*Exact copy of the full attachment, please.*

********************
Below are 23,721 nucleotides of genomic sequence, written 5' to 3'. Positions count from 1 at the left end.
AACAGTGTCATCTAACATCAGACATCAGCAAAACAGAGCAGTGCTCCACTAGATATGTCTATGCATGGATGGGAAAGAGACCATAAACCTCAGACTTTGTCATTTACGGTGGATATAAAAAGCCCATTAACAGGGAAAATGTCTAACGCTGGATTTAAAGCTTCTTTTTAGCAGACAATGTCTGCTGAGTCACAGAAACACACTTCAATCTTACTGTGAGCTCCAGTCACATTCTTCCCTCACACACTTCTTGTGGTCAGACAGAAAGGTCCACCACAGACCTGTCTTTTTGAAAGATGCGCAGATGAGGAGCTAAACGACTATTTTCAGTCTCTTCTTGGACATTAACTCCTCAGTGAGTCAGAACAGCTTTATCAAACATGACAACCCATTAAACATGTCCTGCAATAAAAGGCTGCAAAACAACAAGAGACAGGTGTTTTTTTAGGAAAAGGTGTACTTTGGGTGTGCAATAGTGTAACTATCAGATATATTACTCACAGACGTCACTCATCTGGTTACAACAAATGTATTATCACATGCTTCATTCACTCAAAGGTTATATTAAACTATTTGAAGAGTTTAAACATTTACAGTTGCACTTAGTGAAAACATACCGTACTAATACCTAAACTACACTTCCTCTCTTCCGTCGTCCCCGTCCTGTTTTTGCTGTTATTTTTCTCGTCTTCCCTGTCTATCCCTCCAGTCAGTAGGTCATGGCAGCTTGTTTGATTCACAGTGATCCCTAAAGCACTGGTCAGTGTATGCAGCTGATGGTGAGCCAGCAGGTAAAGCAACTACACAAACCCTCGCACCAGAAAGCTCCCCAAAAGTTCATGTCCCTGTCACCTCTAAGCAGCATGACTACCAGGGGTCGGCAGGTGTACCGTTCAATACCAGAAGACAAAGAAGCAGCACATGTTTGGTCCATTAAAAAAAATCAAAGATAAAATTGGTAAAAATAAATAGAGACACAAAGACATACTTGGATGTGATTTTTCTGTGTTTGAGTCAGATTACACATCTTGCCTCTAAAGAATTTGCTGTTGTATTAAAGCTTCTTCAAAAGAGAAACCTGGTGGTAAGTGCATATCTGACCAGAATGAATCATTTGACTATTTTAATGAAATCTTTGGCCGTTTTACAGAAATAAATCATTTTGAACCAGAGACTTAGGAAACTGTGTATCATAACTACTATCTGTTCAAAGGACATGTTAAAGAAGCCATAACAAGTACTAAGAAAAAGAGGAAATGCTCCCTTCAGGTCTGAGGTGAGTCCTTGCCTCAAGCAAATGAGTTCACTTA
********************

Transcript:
Below are 23,721 nucleotides of genomic sequence, written 5' to 3'. Positions count from 1 at the left end.
AACAGTGTCATCTAACATCAGACATCAGCAAAACAGAGCAGTGCTCCACTAGATATGTCTATGCATGGATGGGAAAGAGACCATAAACCTCAGACTTTGTCATTTACGGTGGATATAAAAAGCCCATTAACAGGGAAAATGTCTAACGCTGGATTTAAAGCTTCTTTTTAGCAGACAATGTCTGCTGAGTCACAGAAACACACTTCAATCTTACTGTGAGCTCCAGTCACATTCTTCCCTCACACACTTCTTGTGGTCAGACAGAAAGGTCCACCACAGACCTGTCTTTTTGAAAGATGCGCAGATGAGGAGCTAAACGACTATTTTCAGTCTCTTCTTGGACATTAACTCCTCAGTGAGTCAGAACAGCTTTATCAAACATGACAACCCATTAAACATGTCCTGCAATAAAAGGCTGCAAAACAACAAGAGACAGGTGTTTTTTTAGGAAAAGGTGTACTTTGGGTGTGCAATAGTGTAACTATCAGATATATTACTCACAGACGTCACTCATCTGGTTACAACAAATGTATTATCACATGCTTCATTCACTCAAAGGTTATATTAAACTATTTGAAGAGTTTAAACATTTACAGTTGCACTTAGTGAAAACATACCGTACTAATACCTAAACTACACTTCCTCTCTTCCGTCGTCCCCGTCCTGTTTTTGCTGTTATTTTTCTCGTCTTCCCTGTCTATCCCTCCAGTCAGTAGGTCATGGCAGCTTGTTTGATTCACAGTGATCCCTAAAGCACTGGTCAGTGTATGCAGCTGATGGTGAGCCAGCAGGTAAAGCAACTACACAAACCCTCGCACCAGAAAGCTCCCCAAAAGTTCATGTCCCTGTCACCTCTAAGCAGCATGACTACCAGGGGTCGGCAGGTGTACCGTTCAATACCAGAAGACAAAGAAGCAGCACATGTTTGGTCCATTAAAAAAAATCAAAGATAAAATTGGTAAAAATAAATAGAGACACAAAGACATACTTGGATGTGATTTTTCTGTGTTTGAGTCAGATTACACATCTTGCCTCTAAAGAATTTGCTGTTGTATTAAAGCTTCTTCAAAAGAGAAACCTGGTGGTAAGTGCATATCTGACCAGAATGAATCATTTGACTATTTTAATGAAATCTTTGGCCGTTTTACAGAAATAAATCATTTTGAACCAGAGACTTAGGAAACTGTGTATCATAACTACTATCTGTTCAAAGGACATGTTAAAGAAGCCATAACAAGTACTAAGAAAAAGAGGAAATGCTCCCTTCAGGTCTGAGGTGAGTCCTTGCCTCAAGCAAATGAGTTCACTTA